This week’s move is not a new appointment in the conventional sense, but Tesco’s retention of Charles Wilson as part of its merger with Booker could be the most significant ‘hire’ of the year.

The operational rationale behind the deal has been poured over in great detail – in essence, Tesco at a stroke acquires a leading position in the fast-growing out-of-home and convenience food markets while Booker gains access to Tesco’s buying power, product range and customer data.

But the move to tie Wilson down for at least five years may trump all of the operational synergies put together.

For all his intellect, Wilson never comes across as supercilious and is well liked by the people who serve under him

Wilson has done an outstanding job as boss of Booker, but Tesco is an altogether different beast and I suspect he will be delighted to be back in a high-profile corporate environment, having previously spent a successful spell as Sir Stuart Rose’s right-hand man at another British institution, M&S.

For all his intellect, Wilson never comes across as supercilious and is well liked by the people who serve under him. He is also loyal to those who show loyalty to him, as proven by the number of senior Booker executives who have been with the company for many years.

Tesco CEO in waiting?

Booker boss Charles Wilson

Charles Wilson

Booker boss Charles Wilson

Wilson is already being spoken of as a future successor to Dave Lewis; understandably so.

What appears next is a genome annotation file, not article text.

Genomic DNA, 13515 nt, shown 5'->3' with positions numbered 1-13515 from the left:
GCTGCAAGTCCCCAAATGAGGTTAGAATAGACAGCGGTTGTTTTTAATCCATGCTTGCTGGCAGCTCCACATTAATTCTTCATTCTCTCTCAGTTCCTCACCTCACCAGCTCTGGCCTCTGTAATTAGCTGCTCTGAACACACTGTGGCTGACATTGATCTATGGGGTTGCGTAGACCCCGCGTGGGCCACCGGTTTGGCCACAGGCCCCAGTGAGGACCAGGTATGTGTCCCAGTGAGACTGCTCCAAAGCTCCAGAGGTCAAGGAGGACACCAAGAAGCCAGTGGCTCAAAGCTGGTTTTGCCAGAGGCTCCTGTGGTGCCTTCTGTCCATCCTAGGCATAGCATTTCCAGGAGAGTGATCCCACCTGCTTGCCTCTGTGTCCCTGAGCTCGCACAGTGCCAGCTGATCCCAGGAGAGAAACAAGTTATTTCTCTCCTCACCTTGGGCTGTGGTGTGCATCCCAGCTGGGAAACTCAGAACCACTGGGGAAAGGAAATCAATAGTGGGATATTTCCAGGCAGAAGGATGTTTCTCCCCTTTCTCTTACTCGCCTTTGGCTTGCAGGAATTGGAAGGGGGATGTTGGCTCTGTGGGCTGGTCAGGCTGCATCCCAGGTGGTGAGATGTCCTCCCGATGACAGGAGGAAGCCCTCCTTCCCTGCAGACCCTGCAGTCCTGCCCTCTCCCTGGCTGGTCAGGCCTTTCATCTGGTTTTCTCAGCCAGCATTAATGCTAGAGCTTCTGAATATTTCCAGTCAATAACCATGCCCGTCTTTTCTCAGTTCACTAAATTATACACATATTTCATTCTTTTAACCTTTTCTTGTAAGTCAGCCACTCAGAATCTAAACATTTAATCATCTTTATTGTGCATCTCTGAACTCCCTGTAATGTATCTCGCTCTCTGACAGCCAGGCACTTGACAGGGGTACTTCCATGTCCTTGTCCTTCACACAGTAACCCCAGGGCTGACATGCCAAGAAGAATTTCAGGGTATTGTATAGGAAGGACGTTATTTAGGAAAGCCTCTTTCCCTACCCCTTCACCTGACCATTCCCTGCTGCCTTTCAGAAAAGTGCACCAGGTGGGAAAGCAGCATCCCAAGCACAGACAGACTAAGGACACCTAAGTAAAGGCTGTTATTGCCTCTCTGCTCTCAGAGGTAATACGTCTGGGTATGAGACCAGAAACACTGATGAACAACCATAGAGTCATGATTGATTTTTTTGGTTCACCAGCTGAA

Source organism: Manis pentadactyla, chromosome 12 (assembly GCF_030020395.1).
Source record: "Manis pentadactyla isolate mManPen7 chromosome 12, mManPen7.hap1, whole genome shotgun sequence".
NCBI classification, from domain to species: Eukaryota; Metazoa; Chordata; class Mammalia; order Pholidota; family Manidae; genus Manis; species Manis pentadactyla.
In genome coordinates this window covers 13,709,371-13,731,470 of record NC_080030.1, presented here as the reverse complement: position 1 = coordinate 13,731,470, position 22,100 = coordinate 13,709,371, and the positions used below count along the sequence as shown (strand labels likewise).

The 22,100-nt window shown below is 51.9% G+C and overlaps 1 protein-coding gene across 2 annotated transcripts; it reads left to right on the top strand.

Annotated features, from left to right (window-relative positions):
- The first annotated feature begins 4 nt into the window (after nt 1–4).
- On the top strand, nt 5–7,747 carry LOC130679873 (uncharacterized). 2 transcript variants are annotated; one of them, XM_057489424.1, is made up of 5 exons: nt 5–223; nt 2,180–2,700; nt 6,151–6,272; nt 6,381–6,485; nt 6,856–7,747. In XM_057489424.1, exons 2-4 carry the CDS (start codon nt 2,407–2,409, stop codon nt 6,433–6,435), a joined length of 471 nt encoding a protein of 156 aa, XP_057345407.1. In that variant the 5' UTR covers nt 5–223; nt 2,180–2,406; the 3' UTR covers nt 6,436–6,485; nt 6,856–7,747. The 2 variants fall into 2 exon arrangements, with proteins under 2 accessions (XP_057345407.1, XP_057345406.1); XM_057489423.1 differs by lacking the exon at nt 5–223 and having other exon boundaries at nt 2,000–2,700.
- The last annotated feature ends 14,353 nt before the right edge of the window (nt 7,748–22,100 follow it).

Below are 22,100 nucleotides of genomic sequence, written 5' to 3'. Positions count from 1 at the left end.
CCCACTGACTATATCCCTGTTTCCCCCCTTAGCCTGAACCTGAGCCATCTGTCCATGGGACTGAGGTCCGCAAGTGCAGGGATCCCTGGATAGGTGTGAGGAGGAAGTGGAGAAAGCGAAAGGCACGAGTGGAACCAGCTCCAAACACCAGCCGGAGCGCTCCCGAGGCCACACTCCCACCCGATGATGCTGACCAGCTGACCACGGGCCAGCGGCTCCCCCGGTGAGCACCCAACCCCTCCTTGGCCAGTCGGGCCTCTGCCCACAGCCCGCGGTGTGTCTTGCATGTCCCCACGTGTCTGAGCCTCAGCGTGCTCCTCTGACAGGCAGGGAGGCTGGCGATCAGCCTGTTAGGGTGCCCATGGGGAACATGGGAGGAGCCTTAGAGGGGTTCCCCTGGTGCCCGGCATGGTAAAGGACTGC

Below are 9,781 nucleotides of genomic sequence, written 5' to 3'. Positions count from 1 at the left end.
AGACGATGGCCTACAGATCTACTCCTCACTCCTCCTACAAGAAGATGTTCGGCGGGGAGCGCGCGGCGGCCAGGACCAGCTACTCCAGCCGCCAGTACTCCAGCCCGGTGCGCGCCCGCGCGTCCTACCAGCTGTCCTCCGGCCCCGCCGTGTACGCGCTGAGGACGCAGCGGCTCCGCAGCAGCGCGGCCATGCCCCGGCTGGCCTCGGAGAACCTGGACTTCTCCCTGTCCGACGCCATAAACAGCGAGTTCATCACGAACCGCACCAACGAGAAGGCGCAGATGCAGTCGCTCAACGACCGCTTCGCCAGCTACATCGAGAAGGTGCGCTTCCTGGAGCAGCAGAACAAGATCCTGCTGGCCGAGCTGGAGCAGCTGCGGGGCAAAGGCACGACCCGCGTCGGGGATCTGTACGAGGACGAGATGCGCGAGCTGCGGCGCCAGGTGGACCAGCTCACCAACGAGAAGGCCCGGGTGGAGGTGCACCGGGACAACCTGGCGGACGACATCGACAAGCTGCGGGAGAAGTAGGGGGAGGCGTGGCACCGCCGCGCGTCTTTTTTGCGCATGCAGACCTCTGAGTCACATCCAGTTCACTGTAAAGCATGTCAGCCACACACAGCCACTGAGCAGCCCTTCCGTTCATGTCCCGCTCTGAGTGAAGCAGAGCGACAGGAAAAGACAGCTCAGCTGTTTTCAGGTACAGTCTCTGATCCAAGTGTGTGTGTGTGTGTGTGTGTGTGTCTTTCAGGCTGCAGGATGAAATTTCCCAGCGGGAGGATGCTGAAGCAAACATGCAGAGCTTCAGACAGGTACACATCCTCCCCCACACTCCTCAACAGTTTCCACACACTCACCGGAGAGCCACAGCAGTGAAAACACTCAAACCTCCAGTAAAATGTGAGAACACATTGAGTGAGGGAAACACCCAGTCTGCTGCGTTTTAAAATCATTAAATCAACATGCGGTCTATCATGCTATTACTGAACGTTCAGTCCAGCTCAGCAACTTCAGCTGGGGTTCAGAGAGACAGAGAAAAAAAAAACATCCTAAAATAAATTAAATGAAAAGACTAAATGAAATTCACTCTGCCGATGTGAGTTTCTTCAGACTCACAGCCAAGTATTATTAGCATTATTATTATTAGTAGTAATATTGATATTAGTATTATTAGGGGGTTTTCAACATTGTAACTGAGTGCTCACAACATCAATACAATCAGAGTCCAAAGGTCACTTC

But for the time being it’s the meeting of minds of two of retail’s best thinkers – Wilson and Tesco UK & Ireland chief executive Matt Davies – that should excite Tesco shareholders and put fear into the hearts of competitors.

Both Davies and Wilson understand the human side of retailing, and with Dave Lewis looking to shift Tesco’s image away from that of a clinical machine that is respected rather than loved to a brand that has an emotional connection with its customers, it’s hard to think of two better people to help lead this transition.

Davies himself was touted as a future leader when he joined Tesco in 2015, but I don’t believe he’ll see Wilson’s arrival as a threat to his ambitions.

On the contrary, I suspect he’ll be delighted to have someone of Wilson’s experience as a colleague and I expect them to work extremely effectively together.

Another question is how Wilson will feel now he is no longer the man in charge.

Again, I don’t see this being an issue. Lewis and Wilson know each other extremely well and I expect Lewis to empower Wilson to bring all his qualities to bear as he takes on a yet-to-be-defined role in Tesco’s leadership team.

In footballing parlance, Lewis, Davies and Wilson make up a pretty fearsome attacking trio for Tesco. Rival grocers and convenience stores will be looking at their own squads and thinking: can we compete with this calibre of opposition, or is it time to enter the transfer market?


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